JUNE 8, 2021 UPDATE
Tours currently run every 30 minutes from 10:00 a.m. to 4:00 p.m. on Saturdays. Admission remains FREE, but advanced reservations are no longer required. Tours will be open to the public on a first come, first served basis. Please call 757-385-5100 or email email@example.com if you have questions about tours.
In addition to Saturdays, the Thoroughgood House will be open for free tours on Thursdays and Fridays starting June 17.
Tours on both Thursdays and Fridays will run every hour from 10 a.m. to 4 p.m. Thursday tours will also run in the evenings every 30 minutes from 5:00 p.m. to 7:30 p.m. THERE WILL BE NO THURSDAY EVENING TOUR ON JUNE 24.
During the first Thursday evening tours on June 17, visitors will also have the opportunity to experience a specially focused program called “The Enslaved Perspective.” In advance of Juneteenth, the celebration of the end of slavery in the United States, this program focuses on the history of the enslaved individuals who lived and worked on the Thoroughgood House property in the 18th and 19th centuries.
Saturday tours will continue but will move to every hour from 10 a.m. to 4 p.m., instead of every 30 minutes, on July 3. If you have already reserved a Saturday tour slot online, your tour will proceed as scheduled.
In accordance with updated federal, state and local health and safety guidance, visitors who are fully vaccinated against COVID-19 will no longer have to wear a mask while visiting the Thoroughgood House. Visitors who have yet to be vaccinated, or are only partially vaccinated, will still be required to wear a mask or face covering during their tours.
The Thoroughgood House, built circa 1719, is one of the oldest surviving colonial homes in Virginia Beach and is a National Historic Landmark.
At this time, the Francis Land House and Lynnhaven House remain closed for restoration. Also, the Princess Anne County Training School/Union Kempsville High School Museum is located within the Virginia Beach City Public Schools’ Renaissance Academy, which is currently only open to students and faculty. Make sure to follow our website, and Virginia Beach History Museums on social media, for the latest updates.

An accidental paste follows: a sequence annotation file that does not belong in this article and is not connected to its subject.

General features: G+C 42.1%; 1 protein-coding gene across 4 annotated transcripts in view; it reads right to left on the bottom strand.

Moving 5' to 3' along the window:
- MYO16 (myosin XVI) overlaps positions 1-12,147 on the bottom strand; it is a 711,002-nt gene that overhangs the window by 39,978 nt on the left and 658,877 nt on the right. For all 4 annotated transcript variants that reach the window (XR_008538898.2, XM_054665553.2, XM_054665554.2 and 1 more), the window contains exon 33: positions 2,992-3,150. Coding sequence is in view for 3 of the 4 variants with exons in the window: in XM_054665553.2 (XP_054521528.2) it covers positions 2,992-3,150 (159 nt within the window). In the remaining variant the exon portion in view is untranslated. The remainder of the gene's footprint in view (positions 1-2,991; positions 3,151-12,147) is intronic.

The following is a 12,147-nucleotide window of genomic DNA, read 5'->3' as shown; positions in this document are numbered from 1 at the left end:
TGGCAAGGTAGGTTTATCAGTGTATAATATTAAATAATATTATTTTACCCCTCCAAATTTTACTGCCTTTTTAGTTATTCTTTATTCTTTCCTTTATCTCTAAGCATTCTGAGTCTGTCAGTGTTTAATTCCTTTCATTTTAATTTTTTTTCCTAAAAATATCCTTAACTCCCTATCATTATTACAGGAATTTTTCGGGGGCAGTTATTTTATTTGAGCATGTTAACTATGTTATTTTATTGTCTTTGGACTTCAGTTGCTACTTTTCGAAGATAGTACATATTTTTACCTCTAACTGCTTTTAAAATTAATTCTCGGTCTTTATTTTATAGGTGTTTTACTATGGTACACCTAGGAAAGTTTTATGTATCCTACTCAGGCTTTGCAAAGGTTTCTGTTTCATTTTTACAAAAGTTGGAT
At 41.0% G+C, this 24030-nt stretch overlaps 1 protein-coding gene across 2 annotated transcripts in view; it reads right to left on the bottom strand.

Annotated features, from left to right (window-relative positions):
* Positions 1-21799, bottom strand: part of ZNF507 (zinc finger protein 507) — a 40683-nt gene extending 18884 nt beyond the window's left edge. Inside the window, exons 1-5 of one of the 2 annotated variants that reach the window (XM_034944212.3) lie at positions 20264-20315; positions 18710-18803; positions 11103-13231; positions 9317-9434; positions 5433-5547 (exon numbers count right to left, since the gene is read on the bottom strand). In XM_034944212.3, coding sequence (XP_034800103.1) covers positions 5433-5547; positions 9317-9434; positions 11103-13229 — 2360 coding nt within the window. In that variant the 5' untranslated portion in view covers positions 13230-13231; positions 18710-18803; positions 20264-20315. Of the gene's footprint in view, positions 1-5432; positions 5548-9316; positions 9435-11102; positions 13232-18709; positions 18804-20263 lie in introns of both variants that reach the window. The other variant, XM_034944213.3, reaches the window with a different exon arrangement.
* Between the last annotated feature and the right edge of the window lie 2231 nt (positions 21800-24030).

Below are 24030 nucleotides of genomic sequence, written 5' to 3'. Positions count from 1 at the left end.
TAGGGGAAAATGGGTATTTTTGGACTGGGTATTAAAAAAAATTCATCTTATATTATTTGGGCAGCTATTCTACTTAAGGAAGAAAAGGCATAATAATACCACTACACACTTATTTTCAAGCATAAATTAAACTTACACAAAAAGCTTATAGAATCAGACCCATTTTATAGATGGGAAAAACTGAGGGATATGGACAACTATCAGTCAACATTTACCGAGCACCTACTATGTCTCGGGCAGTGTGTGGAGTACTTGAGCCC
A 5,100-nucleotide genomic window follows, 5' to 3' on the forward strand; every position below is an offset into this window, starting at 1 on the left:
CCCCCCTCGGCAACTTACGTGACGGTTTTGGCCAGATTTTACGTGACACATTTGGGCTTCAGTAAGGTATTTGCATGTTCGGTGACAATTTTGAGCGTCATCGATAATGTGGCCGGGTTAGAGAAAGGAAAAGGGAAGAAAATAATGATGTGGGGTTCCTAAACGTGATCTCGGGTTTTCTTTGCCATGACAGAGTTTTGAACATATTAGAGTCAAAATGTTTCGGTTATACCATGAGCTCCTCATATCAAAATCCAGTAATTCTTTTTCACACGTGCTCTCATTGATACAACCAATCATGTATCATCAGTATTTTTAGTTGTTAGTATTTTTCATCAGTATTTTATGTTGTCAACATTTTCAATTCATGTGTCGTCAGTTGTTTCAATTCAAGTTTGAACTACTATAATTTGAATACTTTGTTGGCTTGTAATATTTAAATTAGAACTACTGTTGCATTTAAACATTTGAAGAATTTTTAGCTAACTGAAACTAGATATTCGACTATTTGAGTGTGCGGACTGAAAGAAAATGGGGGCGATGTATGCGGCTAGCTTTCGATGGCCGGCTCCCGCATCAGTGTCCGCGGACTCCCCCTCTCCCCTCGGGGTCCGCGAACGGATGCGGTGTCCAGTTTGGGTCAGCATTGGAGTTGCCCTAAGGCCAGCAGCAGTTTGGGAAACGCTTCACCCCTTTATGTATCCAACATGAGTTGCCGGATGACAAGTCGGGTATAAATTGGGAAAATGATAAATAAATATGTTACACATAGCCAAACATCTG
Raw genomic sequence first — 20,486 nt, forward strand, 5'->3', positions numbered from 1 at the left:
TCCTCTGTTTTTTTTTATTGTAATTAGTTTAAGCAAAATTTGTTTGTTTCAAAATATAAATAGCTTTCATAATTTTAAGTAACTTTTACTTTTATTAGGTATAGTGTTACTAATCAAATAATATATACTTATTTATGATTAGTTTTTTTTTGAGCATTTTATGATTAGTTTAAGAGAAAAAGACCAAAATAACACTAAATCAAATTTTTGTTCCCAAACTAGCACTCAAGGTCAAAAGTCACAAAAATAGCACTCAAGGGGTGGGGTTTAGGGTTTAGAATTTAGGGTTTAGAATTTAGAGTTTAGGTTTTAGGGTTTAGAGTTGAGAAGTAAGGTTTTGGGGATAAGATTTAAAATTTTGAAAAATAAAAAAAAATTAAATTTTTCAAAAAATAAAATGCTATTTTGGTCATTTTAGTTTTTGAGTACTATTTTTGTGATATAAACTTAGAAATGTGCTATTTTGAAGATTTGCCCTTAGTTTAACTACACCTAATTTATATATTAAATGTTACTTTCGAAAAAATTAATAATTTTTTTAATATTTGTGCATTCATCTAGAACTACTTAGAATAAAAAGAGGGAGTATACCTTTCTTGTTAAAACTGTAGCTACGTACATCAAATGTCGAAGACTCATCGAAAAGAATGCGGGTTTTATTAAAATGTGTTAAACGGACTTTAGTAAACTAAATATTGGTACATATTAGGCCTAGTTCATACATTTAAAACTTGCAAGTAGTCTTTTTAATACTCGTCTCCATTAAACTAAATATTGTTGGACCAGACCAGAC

Virginia Beach's rich heritage is represented in its variety of historic homes. Some of the oldest surviving brick houses in America are in Virginia, and two of those–the Thoroughgood House and the Lynnhaven House–are located in Virginia Beach. The Francis Land House is a larger, later example of plantation living in Princess Anne County. These houses offer visitors the opportunity to step back in time and discover stories of risk and opportunity, expanding definitions of equality, and the bonds of family and community.
Slavery and the efforts of people of African descent to fight injustice and adversity are part of our shared past. The best account of local African American history can be found in the Princess Anne County Training School/Union Kempsville High School Museum. The museum tells the story of the efforts, and ultimate success, of the African American community to build a high school for black children during the era of segregation.
Virginia Beach's history is surprisingly broad, and the Virginia Beach History Museums provide memorable experiences for those wishing to discover the true hidden treasures of the Atlantic coast.
The City of Virginia Beach History Museums include the Thoroughgood House, the Francis Land House, the Lynnhaven House, and the Princess Anne County Training School/Union Kempsville High School Museum. They are part of the City’s Cultural Affairs Department.
As part of the municipal government of the City of Virginia Beach, the Cultural Affairs Department engages residents and visitors through meaningful arts, heritage, and cultural experiences to connect and strengthen communities.